equivalent to \char`\"{}\textbf{FLUSH FLUSH\_COMMAND}\char`\"{} in the initialization
file.
\subsubsection{Using Pipes}
A - instead of command\_file or output\_file means stdin or stdout. On multitasking
machines, it is easy to run the synthesizer in real time to obtain audio output
from the audio device, by using pipes.
\subsubsection{Renaming and Cloning phonemes}
It may happen that the language-processing module connected to MBROLA doesn't
use the same phonemic alphabet as the voice used. The Renaming and Cloning mechanisms
help you to quickly solve such problems (without adding extra CPU load). The
only limitation about phoneme names is that they can't contain blank characters.
~
If, for instance, phoneme a in the mbrola voice you use is called my\_a in your
alphabet, and phoneme b is called my\_b, then the following command solves the
problem:
\begin{quotation}
synth -R \char`\"{}a my\_a b my\_b\char`\"{} fr1/fr1 test.pho test.wav
\end{quotation}
You can give as many renaming pairs as you want. Circular definition is not
a problem. E.g. \char`\"{}\textbf{a b b c}\char`\"{} will rename original \emph{{[}a{]}}
into {[}b{]} and original \emph{{[}b{]}} into \emph{{[}c{]}} independently \emph{({[}a{]}}
won't be renamed to \emph{{[}c{]}}).
~
LIMITATION: you can't rename a phoneme into another that already exists.
~
The cloning mechanism does exactly the same thing, though the old phoneme still
exists after renaming. This is useful if you have 2 allophones in your alphabet,
but the Mbrola voice only provides one.
~
Imagine for instance, that you make the distinction between the voiced {[}r{]}
and its unvoiced counterpart {[}r0{]} and that you are using a syllabic version
{[}r={]}. If as a first approximation using {[}r{]} for both is OK, then you
may use an Mbrola voice that only provides one version of {[}r{]} by running:
\begin{quotation}
synth -C \char`\"{}r r0 r r=\char`\"{} fr1/fr1 test.pho test.wav
\end{quotation}
which tells the synthesizer that {[}r0{]} and {[}r={]} should be both synthesized
as {[}r{]}. You can write a long cloning list of phoneme pairs to fit your needs.
~
Renaming and cloning eats CPU since the complete diphone hash table has to be
rebuilt, but once the renaming or cloning has occurred there is absolutely NO
RELATED PERFORMANCE DROP. So using this feature is more efficient than a pre-processor
is, though a simple phoneme mapping cannot always solve incompatibilities.
~
Before renaming anything as \textbf{\#}, check section 5.1.2
~
When one has long cloning and renaming lists, you can conveniently write them
into an initialization file according to the following format:
\begin{quotation}
RENAME a my\_a
RENAME b my\_b
CLONE r r0
CLONE r r=
\end{quotation}
The obsolete \char`\"{}\textbf{;; RENAME a my\_a}\char`\"{} can't be used in
.pho file anymore, but is correctly parsed in initialization files. Note to
EN1 and MRPA users: the consequence of the change above is that you must change
the previous call format \char`\"{}\emph{mbrola en1 en1mrpa...}\char`\"{} into
\char`\"{}\emph{mbrola -I en1mrpa en1 ...}\char`\"{}.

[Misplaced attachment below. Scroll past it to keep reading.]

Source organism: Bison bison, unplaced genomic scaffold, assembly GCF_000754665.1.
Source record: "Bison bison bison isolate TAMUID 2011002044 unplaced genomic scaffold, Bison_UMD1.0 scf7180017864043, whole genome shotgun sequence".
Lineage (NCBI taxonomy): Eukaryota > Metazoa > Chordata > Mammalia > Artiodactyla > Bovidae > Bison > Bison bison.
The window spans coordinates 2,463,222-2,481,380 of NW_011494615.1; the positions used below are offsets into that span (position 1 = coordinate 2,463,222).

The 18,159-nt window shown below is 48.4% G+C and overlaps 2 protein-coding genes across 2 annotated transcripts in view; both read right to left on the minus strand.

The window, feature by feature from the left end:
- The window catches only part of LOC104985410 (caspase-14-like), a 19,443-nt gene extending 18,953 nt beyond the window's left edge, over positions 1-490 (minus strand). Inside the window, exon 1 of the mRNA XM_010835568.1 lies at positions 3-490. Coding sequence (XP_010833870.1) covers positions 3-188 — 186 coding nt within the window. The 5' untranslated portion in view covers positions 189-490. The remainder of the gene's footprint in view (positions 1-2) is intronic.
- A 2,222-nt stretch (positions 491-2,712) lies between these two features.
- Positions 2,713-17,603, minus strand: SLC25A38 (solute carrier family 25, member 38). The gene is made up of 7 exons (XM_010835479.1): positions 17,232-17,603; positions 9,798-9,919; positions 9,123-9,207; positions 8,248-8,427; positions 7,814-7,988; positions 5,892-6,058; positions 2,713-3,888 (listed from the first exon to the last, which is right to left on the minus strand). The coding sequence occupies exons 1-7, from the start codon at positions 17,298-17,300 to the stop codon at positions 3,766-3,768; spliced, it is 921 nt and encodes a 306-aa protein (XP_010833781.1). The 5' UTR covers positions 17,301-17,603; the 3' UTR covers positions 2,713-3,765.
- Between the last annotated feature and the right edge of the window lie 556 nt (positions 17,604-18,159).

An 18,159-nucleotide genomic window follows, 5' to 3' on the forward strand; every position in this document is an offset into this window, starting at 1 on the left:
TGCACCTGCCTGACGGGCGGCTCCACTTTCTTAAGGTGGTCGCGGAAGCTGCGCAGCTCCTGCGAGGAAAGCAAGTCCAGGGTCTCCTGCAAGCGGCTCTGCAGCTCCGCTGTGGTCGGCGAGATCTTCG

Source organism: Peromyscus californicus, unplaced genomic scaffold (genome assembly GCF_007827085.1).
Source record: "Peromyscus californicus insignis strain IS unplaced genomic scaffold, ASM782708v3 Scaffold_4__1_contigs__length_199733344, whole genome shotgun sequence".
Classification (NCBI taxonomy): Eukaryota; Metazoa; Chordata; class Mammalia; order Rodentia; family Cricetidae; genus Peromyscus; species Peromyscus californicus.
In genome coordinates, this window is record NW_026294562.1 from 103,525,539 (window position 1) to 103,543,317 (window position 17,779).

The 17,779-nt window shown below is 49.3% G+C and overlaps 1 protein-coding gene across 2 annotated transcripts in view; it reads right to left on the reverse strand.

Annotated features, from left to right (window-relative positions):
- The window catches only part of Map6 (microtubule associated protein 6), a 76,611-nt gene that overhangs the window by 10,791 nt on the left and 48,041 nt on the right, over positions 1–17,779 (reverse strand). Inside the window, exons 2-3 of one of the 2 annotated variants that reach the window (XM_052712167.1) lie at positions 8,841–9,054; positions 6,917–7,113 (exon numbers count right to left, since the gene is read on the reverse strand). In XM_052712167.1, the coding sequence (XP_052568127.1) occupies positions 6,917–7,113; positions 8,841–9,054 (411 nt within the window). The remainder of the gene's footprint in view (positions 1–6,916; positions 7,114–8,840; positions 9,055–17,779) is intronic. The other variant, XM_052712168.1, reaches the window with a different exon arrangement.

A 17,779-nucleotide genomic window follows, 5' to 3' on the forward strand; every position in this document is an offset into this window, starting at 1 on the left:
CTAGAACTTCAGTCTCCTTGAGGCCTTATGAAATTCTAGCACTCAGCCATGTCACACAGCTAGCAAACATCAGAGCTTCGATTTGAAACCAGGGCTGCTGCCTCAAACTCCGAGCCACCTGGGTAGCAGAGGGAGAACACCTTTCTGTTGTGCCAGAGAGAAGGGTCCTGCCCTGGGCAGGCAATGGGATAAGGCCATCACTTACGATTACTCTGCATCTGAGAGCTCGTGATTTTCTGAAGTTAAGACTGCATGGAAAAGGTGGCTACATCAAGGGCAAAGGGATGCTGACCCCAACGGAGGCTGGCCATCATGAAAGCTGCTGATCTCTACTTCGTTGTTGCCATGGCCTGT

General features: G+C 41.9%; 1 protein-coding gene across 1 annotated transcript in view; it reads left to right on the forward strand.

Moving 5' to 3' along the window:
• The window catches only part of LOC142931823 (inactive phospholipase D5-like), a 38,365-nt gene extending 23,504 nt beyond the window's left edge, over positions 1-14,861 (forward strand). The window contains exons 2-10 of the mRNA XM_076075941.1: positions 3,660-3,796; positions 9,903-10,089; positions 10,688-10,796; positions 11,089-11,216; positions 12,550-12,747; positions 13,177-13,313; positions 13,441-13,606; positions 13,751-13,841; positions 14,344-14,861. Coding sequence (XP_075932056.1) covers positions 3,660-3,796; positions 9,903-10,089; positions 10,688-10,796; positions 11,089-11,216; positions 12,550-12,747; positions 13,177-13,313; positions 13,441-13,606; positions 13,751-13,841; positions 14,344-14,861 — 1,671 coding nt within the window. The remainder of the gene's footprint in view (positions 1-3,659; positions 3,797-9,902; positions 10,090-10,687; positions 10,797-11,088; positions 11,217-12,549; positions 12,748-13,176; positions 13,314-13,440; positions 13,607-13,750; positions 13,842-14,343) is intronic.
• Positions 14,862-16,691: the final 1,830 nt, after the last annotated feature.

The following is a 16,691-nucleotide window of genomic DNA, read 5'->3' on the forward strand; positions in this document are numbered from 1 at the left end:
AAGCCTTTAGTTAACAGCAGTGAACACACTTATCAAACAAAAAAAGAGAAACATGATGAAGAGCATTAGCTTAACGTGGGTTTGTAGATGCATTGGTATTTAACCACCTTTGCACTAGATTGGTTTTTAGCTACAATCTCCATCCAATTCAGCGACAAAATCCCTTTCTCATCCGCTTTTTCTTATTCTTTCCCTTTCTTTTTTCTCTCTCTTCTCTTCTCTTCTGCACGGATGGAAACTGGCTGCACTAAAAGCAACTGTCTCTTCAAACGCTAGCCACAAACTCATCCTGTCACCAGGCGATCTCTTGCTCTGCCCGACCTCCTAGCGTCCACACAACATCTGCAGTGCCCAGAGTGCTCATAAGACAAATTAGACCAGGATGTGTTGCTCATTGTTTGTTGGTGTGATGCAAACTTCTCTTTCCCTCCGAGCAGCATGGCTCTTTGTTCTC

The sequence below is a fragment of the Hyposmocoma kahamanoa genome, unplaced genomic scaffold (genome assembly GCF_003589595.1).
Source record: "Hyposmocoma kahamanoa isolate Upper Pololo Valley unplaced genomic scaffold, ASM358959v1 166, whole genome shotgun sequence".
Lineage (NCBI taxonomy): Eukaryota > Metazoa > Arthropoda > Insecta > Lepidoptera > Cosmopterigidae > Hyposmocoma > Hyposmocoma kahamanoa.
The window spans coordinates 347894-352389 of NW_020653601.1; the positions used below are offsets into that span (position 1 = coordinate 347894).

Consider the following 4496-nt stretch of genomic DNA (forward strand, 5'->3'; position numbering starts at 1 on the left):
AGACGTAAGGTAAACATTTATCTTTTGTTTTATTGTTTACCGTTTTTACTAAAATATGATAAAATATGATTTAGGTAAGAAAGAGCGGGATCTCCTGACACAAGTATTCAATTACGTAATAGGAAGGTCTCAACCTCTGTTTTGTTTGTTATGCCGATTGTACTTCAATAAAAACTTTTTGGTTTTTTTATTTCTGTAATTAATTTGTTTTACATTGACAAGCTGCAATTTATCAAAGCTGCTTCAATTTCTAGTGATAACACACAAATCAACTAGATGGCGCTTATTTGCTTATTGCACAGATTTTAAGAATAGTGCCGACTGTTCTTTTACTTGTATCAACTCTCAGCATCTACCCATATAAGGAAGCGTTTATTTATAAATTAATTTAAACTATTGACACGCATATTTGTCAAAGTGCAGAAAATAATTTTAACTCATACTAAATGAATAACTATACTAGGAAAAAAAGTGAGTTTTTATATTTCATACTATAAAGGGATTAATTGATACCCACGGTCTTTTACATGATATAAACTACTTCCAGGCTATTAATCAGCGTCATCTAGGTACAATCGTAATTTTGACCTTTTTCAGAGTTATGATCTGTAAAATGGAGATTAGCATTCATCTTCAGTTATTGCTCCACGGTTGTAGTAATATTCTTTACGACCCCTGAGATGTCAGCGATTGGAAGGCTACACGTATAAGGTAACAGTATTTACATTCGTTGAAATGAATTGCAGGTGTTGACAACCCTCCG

\subsection{Machine dependant hints for best using Mbrola}
\subsubsection{On MSDOS}
With the standalone version, generating wav files is easier:
\begin{quotation}
synth fr1/fr1 TEST/bonjour.pho bonjour.wav
\end{quotation}
Then you can play the RIFF Wav file with your favorite DOS or Windows sound
utility. On OS/2 pipes may be used just like below.
\subsubsection{On modern Unix systems such as Solaris or HPUX or Linux}
Type:
\begin{quotation}
synth fr1 bonjour.pho -.au | audioplay
\end{quotation}
where audioplay is your audio file player ({*} the name vary with the platform,
e.g. splayer for HPUX {*}).
If your audioplayer has problems with sun .AU files, try with .wav or .raw.
Never use .wav format when you pipe the output (mbrola can't rewind the file
to write the audio size in the header). Wav format was not developed for Unix
(on the contrary Au format let you specify in the header \char`\"{}we're on
a pipe, read until end of file\char`\"{}).
~
NOTE FOR LINUX: you can use the GPL rawplay program provided at
\begin{quotation}
ftp://tcts.fpms.ac.be/pub/mbrola/pclinux/
\end{quotation}
\subsubsection{On Sun4 ( old audio interface )}
Those machines are now quite old and only provide a mulaw 8Khz output. A hack
is:
\begin{quotation}
synth fr1 input.pho - | sox -t raw -sw -r 16000 - -t raw -Ub -r 8000 - > /dev/audio
\end{quotation}
Provided you have the public domain sox utility developed by Ircam, you should
hear \emph{'bonjour'} without the need to create intermediate files. Note that
we strongly recommend that you DON'T use SOX, since its resampling method (linear
interpolation) will permanently damage the sound.
Other solution: The UTILITY.ZIP file available from the MBROLA homepage provides
RAW2SUN that does this conversion.
\subsubsection{On VAX or AXP workstations}
To make it easier for users to find MBROLA, you should add the following command
to your system startup procedure:
\begin{quotation}
\$ DEFINE/SYSTEM/EXEC MBROLA\_DIR disk:{[}dir{]}
\end{quotation}
where \char`\"{}disk:{[}dir{]}\char`\"{} is the name of the directory you created
for the MBROLA\_DIR files. You could also add the following command to your
system login command procedure:
\begin{quotation}
\$ MBROLA :== \$MBROLA\_DIR:MBROLA.EXE
\$ RAW2SUN :== \$MBROLA\_DIR:RAW2SUN.EXE
\end{quotation}
to use the decsound device:
\begin{quotation}
\$ MCR DECSOUND - volume 40 -play sound.au
\end{quotation}
See also the MBR\_OLA.COM batch file in the UTILITY.ZIP file available from
the MBROLA Homepage if you cannot play 16 bits sound files on your machine.
\subsection{Default Parser Manual}
The default parser is the parser that was provided before release 3.01. Implicitly
it means that you can replace it with your own one, thanks to the setParser\_MBR
function. Basically the work of the parser is to return to Mbrola a phoneme
with a length, and its pitch points.
~
We provide a default parser that allows you to give optional pitch points, the
intonation curve being linearly interpolated between those points.
\subsubsection{Input file format}
Example of a command line :
\begin{quotation}
synth fr1/fr1 bonjour.pho bonjour.wav
\end{quotation}
For example the phonetic input file bonjour.pho simply contains :
\begin{quotation}
; \textbf{Bonjour}
\_ \textbf{51 25 114}
b \textbf{62 }
o\~{} \textbf{127 48 170.42}
Z \textbf{110 53.5 116 }
u \textbf{211 }
R \textbf{150 50 91 }
\_ \textbf{91}